Jessica Hartmann, PT, PYT, E-RYT
Revolved chair pose, parivrtta utkattasana, is a beneficial posture to build strength, detoxify the body and create an energetic sense of grounding. I’ve consistently heard the cue to “keep your knees together” in revolved chair pose, but based on the biomechanical principles of the body, this is not a safe or proper cue. Let’s consider the range of motion available in the spine and pelvis.
Spinal motion occurs at joints called facet joints, which allow for flexion, extension, side-bending, and rotation. When we consider the spinal rotation available in the body, the cervical spine is going to have the most rotation available with about 60 degrees of motion (AAOS, 1998). The thoracic spine has about 45 degrees of rotation available (AAOS, 1998), with more rotation in the upper thoracic region (T1-T6), but this rotation decreases as we move further down the spine (T7-T12). The lumbar spine on the other hand, is very limited in isolated rotation with an average of only 3-18 degrees (Magee, 1997), due to the orientation of the facet joints. The sacroiliac joints, or the SIJ joints, are created by the intersection of the sacrum and the R and L ilia, and have limited movement overall. The primary movement of the sacrum is nutation and counternutation ( a “nodding” movement), as well as slight side-bending and rotation.
That being said, when we move into revolved chair, we initiate our twist in the thoracic spine, taking up the available rotation, more in the upper thoracic spine, less in the lower thoracic spine. We then move into the lumbar spine to deepen the twist, keeping in mind we only have an additional 3-18 degrees available to us. If we chose to rotate further, such as to hook the elbow around the outer knee, we must rotate the pelvis in order to prevent a shearing motion at the SIJ. Rotating the pelvis will bring the knee slightly forward – AND THIS IS OK! If we force the knees together, while attempting to rotate deeply into a twist, the SIJ will shear, leading to instability of the ligaments that stabilize the joints and breakdown of the joint surface, I.E. osteoarthritis.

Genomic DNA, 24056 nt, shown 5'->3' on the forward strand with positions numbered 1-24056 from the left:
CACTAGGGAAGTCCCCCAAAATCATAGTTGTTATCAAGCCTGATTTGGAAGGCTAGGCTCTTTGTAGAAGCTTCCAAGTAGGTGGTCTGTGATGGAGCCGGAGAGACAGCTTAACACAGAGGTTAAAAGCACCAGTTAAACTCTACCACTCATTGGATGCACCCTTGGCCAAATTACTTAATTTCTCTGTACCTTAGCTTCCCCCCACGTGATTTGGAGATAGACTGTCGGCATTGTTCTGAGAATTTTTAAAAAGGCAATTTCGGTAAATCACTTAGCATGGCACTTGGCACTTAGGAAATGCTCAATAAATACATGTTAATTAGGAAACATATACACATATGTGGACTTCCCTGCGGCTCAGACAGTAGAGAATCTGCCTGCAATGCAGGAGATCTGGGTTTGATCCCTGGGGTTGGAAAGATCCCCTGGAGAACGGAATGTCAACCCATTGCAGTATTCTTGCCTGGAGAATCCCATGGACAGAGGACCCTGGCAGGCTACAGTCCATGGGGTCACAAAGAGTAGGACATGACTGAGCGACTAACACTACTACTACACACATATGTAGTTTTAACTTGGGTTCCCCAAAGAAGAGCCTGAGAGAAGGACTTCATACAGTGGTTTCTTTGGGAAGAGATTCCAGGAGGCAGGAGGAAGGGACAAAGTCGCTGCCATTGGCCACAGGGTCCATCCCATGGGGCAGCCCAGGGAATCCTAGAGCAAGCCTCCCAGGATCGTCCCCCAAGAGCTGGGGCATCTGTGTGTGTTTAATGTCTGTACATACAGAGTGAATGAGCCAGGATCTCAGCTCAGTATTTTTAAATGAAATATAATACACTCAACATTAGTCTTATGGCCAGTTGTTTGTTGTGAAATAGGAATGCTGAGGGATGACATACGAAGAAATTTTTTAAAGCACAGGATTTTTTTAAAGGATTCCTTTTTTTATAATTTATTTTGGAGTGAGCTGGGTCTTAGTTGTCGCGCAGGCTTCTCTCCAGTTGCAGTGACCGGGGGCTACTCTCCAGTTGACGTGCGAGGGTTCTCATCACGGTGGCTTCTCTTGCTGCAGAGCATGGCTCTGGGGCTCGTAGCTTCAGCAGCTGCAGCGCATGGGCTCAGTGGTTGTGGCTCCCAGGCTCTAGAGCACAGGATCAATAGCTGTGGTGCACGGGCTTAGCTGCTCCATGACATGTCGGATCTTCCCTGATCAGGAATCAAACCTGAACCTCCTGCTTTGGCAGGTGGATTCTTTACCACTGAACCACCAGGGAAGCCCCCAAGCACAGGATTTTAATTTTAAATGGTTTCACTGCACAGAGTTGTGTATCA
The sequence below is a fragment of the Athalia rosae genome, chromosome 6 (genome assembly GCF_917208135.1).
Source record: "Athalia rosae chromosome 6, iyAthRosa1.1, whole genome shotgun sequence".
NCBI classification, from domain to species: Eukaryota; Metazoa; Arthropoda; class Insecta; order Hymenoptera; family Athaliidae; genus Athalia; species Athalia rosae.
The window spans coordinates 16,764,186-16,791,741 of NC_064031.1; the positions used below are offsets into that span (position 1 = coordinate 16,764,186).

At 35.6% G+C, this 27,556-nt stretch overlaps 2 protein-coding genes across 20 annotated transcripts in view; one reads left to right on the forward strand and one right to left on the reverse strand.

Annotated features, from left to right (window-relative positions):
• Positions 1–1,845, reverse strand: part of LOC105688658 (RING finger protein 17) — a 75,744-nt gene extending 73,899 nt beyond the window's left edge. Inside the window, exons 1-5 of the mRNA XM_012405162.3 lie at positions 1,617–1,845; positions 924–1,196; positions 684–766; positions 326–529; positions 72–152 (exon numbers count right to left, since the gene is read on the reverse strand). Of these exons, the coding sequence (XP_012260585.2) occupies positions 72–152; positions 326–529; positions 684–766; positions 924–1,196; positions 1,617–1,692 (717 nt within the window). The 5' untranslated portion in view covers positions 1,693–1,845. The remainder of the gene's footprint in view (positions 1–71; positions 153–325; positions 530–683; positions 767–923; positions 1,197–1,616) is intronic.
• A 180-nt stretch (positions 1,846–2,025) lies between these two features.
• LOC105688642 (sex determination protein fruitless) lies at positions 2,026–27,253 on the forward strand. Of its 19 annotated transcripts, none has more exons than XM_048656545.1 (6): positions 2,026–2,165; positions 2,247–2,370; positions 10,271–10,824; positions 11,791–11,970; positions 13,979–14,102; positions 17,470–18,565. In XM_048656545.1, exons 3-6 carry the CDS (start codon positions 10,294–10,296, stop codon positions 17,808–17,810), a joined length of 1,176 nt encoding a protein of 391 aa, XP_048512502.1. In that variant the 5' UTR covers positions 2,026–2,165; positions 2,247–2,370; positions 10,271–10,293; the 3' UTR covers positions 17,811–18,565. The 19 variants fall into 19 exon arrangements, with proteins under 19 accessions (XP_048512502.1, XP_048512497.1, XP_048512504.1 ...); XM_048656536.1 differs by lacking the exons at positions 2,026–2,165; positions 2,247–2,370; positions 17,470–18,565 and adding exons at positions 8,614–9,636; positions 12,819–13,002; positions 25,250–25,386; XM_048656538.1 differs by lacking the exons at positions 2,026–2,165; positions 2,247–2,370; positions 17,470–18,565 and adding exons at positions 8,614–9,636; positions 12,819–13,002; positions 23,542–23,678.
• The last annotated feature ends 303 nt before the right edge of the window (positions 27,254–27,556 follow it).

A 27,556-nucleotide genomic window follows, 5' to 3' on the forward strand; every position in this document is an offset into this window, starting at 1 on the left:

In order to keep the spine, hips, knees, and ankles safe as we rotate, we need to create stability through the spine and lower body. This will involve an active breath that employs the respiratory diaphragm, the transversus abdominis muscle, the multifidi muscles, and the pelvic floor. We can further support the spine and pelvis in this posture by recruiting the internal and external oblique muscles to avoid collapsing into our twist as well as the internal and external rotator muscles of the hips to support the lumbopelvic region and the lower extremities. Allow your “knee to be free” as you revolve your chair, promoting long-term spinal health and a life-long yoga practice.null
Jessica Hartmann, PT, PYT, E-RYT is a physical therapist, medical yoga therapist, and educator in Wilmington, NC. She is the owner of Integrative Rehab and Wellness Inc., a lecturer at the University of North Carolina Wilmington, and a faculty member with the Professional Yoga Theraoy Institute.